BERMAN: Joining me now, CNN legal analyst and criminal defense attorney Joey Jackson and CNN senior legal analyst and former federal prosecutor Elie Honig. Friends, we're going to get to the long, dirty toenails issue in just a moment.

First, though, Elie, I want to address what we're going to see this morning, which is a rebuttal from the prosecution. What exactly is that, and why is it important that it's happening this morning?

ELIE HONIG, CNN SENIOR LEGAL ANALYST: So a rebuttal is the final word. It's the prosecutor's chance to address and, hopefully, if you're the prosecutor, correct all the things that the defense lawyers, in this case, three of them, just argued.

Now, I think there's an interesting tactical advantage to the prosecutor to getting to go this morning. Now, when I was giving rebuttals as a prosecutor, I used to like to try to stand up immediately, before the defense lawyer even hit the seat, and basically say, Everything that guy just said is bogus.

However, there's a practical issue with the 4:30 p.m. rebuttal. You've got a jury that's been sitting there all day. They're exhausted. They've heard more information than any human being could process. And the whole time you're going, they're just going to be thinking, Oh, my God, I've got to get to the supermarket. I've got to feed my kids. It's 5:15. What's going on?

Now, they go home, they sleep. You get to open today as the prosecutor. You get the final word. Judge instructs them. They deliberate. The most recent thing they've heard is your rebuttal. So I think there's a nice advantage there for the prosecutors.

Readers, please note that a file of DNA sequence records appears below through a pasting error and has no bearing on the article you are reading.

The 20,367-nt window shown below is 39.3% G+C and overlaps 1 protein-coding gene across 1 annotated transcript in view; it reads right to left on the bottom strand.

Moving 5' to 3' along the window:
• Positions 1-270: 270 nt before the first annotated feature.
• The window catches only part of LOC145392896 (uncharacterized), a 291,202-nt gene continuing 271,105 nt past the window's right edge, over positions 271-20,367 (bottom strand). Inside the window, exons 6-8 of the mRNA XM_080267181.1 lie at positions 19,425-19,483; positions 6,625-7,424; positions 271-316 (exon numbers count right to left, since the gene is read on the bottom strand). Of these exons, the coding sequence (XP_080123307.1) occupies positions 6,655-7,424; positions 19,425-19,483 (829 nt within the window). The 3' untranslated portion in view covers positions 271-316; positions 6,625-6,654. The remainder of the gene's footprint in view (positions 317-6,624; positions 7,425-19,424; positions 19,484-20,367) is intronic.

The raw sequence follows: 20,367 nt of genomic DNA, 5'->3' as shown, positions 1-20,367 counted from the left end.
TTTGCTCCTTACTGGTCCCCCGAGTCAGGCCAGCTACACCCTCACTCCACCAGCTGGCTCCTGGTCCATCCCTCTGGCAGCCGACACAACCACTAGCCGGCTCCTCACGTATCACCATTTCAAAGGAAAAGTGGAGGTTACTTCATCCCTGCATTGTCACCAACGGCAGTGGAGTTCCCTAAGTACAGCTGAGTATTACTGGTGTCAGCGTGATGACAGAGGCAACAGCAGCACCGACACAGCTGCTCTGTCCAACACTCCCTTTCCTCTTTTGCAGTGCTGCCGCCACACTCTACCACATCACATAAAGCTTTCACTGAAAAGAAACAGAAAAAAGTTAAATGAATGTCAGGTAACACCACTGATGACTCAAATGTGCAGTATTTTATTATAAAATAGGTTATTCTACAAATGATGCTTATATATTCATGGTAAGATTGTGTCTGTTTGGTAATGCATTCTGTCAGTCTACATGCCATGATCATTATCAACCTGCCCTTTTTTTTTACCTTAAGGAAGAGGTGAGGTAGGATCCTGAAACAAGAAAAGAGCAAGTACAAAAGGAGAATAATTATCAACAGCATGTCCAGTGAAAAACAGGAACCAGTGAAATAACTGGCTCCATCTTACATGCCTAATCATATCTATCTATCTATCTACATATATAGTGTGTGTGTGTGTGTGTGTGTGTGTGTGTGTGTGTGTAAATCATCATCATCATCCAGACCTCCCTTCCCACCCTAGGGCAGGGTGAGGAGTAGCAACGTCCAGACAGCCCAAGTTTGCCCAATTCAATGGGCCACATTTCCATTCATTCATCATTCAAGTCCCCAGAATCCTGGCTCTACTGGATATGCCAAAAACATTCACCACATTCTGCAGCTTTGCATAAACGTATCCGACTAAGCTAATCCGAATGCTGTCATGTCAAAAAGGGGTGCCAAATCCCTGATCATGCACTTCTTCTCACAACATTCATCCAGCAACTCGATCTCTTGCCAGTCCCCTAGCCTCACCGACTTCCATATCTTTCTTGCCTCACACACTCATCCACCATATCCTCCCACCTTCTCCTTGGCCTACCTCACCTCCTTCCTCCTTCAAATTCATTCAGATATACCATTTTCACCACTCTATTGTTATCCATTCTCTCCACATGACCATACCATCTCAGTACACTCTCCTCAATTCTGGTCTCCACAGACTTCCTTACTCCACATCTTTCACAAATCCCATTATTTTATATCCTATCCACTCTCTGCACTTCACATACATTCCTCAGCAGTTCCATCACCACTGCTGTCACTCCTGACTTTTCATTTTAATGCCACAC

BERMAN: Joey, I want to address what we just heard from the defense there, the "long, dirty toenails" for Ahmaud Arbery. That was from one of the defense attorneys there.

I had a chance to speak to Arbery's mother, Wanda Cooper Jones, overnight. This is what she said about the moment. It actually caused her to get up and walk out of the courtroom when that was said. Listen.


WANDA COOPER JONES, MOTHER OF AHMAUD ARBERY: It was very, very disturbing. I thought it was very, very rude. To talk about his long, dirty toenails, and to totally neglect that my son had a huge hole in his chest where he was shot with that shotgun.

I sat there for the last two weeks and let them dehumanize my son, who wasn't doing anything wrong the day that he chose to go for that afternoon jog.


JOEY JACKSON, CNN LEGAL ANALYST: A deplorable and most unfortunate tactic. Listen, I get and understand the defense has a job to do, right? That's the job I do. That's the job we do as defense lawyers.